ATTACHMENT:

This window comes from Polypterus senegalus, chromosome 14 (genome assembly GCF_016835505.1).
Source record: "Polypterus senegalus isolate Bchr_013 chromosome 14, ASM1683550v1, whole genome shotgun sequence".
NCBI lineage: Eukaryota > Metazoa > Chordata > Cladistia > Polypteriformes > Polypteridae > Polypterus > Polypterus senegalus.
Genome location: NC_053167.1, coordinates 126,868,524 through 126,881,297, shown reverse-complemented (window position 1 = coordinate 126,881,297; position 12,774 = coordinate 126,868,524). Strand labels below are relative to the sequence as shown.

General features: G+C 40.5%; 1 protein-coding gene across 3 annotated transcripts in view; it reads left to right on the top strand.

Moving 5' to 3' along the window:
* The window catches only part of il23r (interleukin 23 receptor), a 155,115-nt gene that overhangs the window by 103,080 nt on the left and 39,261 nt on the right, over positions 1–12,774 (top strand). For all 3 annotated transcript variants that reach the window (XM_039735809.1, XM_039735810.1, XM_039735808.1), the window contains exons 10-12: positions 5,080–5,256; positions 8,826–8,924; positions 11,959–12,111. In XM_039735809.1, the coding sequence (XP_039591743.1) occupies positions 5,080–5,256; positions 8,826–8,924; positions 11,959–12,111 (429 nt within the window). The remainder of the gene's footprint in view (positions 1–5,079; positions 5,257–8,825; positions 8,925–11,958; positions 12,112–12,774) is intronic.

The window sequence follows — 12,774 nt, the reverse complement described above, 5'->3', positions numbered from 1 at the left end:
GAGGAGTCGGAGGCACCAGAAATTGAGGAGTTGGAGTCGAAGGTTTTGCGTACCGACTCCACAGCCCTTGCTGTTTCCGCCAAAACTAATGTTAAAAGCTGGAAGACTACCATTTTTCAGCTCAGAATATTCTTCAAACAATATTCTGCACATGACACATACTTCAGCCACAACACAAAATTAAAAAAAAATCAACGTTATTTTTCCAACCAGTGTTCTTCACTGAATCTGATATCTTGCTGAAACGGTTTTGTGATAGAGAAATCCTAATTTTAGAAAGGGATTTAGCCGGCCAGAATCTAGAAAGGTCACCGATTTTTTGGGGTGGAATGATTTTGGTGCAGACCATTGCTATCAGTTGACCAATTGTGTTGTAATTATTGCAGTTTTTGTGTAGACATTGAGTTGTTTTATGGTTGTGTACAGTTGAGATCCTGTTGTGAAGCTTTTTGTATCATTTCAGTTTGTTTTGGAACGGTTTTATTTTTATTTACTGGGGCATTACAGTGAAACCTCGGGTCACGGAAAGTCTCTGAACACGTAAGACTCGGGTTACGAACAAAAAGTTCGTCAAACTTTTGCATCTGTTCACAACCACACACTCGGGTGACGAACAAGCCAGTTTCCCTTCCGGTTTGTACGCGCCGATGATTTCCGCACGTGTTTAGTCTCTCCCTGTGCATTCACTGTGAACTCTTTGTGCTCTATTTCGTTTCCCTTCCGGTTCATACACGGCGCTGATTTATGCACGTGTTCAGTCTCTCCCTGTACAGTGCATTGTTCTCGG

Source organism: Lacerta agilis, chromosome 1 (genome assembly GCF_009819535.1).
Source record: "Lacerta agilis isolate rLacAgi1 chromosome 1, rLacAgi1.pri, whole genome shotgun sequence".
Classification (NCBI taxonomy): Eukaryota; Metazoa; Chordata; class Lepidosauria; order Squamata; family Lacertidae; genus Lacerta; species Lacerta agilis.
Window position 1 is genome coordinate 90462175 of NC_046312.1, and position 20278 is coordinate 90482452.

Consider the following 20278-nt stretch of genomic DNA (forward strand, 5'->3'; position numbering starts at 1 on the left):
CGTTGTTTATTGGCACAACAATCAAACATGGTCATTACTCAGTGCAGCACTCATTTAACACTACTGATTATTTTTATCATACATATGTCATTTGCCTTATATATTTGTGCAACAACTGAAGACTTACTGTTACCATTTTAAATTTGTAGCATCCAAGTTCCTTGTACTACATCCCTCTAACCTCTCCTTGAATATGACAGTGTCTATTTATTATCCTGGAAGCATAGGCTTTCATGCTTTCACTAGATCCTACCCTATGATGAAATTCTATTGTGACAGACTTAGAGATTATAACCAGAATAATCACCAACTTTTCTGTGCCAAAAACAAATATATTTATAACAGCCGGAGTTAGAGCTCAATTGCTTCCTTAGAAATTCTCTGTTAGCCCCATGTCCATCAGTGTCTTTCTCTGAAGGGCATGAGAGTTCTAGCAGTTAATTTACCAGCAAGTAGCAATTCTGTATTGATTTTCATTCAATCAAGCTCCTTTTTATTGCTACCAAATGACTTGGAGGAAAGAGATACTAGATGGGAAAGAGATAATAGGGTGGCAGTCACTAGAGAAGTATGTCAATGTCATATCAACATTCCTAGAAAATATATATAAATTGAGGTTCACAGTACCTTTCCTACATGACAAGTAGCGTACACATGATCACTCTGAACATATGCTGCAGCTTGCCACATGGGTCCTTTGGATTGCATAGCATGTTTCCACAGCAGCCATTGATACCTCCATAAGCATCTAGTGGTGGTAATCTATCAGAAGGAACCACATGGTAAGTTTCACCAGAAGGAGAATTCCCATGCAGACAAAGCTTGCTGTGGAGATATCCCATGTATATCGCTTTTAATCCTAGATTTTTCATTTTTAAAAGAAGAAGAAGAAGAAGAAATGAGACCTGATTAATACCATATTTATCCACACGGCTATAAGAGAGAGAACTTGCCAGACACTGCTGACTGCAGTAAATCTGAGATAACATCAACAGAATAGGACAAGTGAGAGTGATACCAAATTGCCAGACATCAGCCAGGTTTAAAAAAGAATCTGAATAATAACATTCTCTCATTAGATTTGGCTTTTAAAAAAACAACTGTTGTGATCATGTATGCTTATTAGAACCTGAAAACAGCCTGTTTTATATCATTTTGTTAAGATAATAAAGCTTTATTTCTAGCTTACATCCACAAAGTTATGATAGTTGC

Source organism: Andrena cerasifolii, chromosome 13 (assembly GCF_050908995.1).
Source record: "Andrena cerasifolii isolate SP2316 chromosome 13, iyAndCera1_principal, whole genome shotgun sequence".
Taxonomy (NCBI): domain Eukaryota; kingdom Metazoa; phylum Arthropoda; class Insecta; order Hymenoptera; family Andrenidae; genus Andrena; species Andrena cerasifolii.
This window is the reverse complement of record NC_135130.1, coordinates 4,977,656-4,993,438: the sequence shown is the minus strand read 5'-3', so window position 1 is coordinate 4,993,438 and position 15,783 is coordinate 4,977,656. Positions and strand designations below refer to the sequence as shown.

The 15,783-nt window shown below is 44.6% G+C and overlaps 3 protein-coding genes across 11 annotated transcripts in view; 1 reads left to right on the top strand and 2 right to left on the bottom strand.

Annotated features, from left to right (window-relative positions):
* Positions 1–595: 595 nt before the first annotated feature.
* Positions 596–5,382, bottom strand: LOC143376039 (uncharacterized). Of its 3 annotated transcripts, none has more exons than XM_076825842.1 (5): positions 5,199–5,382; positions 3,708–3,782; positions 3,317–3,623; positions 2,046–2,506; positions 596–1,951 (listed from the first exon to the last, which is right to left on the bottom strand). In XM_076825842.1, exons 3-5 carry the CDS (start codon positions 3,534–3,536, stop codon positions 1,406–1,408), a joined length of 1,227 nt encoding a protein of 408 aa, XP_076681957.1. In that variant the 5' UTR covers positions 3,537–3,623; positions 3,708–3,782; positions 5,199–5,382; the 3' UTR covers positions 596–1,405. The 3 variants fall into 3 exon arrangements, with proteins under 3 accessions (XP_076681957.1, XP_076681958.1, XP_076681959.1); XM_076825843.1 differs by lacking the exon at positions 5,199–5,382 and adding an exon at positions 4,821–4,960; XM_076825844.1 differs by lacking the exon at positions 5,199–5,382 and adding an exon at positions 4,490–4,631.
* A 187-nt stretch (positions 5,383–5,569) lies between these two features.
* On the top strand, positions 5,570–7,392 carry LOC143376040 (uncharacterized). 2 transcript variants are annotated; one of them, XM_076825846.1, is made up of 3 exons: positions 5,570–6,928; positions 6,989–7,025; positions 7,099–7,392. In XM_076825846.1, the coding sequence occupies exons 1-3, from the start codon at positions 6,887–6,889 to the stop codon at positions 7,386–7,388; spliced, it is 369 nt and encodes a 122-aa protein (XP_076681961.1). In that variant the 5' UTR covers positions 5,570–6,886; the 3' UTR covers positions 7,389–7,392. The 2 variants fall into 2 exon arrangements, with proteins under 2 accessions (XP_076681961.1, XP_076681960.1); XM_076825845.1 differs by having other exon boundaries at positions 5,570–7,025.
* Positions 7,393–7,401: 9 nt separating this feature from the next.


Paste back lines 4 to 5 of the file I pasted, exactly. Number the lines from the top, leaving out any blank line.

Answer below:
Genome location: NC_053167.1, coordinates 126,868,524 through 126,881,297, shown reverse-complemented (window position 1 = coordinate 126,881,297; position 12,774 = coordinate 126,868,524). Strand labels below are relative to the sequence as shown.

General features: G+C 40.5%; 1 protein-coding gene across 3 annotated transcripts in view; it reads left to right on the top strand.